In the case of the US though, status matching is more common and could do you well.

Let’s say you have Gold status with American Airlines, but you’re looking to cancel a Virgin America flight. There’s no harm in calling or emailing Virgin America and asking them to match your AA status, giving you Elevate Gold. Status matches often come with challenges, but even if you have no interest in keeping your Virgin America Gold status, you can still cancel your flight and save yourself the $100 USD cancellation fee.

If this is a strategy you want to look further into, check out Status Matcher to see evidence of which airlines you might have some luck with.

6. Pay with the right credit card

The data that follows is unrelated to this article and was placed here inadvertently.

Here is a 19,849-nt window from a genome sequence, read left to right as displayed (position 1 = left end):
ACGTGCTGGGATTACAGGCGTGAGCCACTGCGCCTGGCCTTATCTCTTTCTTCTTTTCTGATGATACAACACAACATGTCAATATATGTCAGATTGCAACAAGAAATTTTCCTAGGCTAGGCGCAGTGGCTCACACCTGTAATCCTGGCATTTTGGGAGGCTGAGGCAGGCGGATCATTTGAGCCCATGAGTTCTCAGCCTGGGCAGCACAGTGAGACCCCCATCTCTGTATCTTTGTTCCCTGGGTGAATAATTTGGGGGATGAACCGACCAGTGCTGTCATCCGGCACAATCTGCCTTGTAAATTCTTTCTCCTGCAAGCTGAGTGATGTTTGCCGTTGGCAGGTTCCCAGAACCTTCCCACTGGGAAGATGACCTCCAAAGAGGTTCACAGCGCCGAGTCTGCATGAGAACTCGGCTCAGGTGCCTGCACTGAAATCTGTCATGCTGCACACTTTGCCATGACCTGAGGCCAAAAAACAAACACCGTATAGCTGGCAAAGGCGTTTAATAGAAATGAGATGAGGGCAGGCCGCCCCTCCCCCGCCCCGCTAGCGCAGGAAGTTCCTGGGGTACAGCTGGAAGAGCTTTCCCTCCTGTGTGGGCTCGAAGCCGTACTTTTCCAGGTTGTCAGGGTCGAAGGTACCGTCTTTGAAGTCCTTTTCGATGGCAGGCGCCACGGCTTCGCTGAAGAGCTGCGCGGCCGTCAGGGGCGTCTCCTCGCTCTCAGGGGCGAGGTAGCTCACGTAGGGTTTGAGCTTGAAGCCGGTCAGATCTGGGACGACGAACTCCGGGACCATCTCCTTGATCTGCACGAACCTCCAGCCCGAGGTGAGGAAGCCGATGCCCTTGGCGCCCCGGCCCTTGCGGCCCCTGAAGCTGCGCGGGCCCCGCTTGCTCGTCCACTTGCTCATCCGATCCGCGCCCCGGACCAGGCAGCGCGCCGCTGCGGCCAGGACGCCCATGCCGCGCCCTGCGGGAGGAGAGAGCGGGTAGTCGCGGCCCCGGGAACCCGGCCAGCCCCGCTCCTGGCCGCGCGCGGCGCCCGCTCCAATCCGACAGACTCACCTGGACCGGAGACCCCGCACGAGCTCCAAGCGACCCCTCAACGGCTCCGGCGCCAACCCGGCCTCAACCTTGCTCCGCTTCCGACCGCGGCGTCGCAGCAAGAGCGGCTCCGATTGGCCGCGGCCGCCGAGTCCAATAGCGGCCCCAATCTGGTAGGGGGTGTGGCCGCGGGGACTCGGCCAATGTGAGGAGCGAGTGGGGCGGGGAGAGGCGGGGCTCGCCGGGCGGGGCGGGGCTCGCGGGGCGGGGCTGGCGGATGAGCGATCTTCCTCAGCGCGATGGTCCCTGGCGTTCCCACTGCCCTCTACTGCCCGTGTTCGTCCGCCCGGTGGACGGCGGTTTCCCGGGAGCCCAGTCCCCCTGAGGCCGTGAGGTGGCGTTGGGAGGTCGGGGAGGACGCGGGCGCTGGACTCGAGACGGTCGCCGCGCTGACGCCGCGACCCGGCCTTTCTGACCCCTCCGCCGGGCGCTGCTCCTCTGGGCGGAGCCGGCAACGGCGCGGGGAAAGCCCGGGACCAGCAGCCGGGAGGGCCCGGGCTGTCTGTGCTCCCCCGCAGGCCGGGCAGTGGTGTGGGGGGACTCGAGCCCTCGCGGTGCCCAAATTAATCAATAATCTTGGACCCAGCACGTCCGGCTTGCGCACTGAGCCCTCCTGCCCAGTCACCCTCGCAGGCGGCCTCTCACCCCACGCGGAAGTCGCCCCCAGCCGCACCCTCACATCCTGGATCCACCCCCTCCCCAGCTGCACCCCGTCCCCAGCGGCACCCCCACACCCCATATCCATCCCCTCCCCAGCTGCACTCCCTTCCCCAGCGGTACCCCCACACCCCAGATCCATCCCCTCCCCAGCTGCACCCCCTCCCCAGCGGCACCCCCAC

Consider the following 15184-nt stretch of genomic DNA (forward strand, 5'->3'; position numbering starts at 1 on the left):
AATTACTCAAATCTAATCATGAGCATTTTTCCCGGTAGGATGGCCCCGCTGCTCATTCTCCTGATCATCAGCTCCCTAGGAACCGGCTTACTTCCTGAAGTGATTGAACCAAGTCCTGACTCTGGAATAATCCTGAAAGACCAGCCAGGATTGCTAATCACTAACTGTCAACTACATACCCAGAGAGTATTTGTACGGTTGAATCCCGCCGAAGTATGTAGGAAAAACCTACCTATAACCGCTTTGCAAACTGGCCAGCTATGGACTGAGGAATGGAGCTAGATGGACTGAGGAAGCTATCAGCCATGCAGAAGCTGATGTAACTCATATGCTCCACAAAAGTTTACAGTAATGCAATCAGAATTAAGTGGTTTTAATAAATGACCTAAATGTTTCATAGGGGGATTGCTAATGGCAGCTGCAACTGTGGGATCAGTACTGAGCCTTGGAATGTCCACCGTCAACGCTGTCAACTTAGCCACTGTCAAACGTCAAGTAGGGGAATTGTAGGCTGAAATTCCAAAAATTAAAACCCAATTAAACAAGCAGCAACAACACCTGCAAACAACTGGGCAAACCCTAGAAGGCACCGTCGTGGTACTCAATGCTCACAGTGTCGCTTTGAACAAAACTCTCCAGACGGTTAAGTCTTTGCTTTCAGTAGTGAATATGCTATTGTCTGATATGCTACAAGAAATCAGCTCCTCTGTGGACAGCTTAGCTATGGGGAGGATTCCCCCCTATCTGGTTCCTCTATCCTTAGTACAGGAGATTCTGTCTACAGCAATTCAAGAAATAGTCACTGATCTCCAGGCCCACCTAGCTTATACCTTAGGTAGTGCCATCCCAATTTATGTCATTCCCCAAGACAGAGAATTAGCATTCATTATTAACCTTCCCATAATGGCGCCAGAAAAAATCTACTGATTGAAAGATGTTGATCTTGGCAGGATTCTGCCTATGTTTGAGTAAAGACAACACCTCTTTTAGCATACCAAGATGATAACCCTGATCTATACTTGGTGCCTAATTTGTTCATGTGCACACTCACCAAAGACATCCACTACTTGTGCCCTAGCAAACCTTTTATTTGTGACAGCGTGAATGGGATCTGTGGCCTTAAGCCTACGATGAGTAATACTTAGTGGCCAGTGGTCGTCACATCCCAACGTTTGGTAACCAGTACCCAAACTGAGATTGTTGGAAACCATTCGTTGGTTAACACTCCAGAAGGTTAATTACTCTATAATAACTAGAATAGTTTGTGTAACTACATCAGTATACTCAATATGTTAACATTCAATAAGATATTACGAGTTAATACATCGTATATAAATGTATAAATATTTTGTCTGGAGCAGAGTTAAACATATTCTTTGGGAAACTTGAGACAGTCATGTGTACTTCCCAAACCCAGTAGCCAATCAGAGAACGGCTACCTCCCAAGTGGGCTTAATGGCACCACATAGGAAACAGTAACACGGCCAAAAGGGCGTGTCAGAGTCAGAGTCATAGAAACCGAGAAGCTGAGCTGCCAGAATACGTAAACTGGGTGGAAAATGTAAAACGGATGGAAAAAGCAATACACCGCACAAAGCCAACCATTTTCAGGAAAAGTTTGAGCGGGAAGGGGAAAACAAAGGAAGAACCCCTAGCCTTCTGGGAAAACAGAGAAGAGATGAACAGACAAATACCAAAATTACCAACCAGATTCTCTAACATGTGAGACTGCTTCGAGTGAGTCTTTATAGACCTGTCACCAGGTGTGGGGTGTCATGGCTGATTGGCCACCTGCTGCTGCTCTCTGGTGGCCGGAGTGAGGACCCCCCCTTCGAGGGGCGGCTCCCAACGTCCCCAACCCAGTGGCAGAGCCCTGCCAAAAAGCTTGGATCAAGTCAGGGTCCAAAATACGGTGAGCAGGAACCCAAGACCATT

Again, not so relevant in Australia, but some US airlines will waive change/cancellation fees if an affiliated credit card was used to pay the taxes on the booking.

7. Ask and you may receive

You never know your luck, and there’s never any harm in asking for a fee waiver. I would imagine you’d have more success of a waiver in the case of a change, as opposed to a cancellation.

Summing up

Award change fees vary greatly between airlines, and there’s certainly an argument for taking this into account when choosing which airline to give your loyalty to.

In some cases, it may not even be worth the trouble of cancelling the trip if you deem your points to be worth less than any cancellation fee.  Don’t forget that a no-show can nullify the rest of your travel though, so only consider that if it’s the last or only flight on your itinerary.

In my research, the only airline I could find that has no change or cancellation fees at all (apart from no-shows) is Southwest in the US.

A comprehensive list of change and cancellation fees for award bookings was last modified: May 16th, 2018 by Sam Hemphill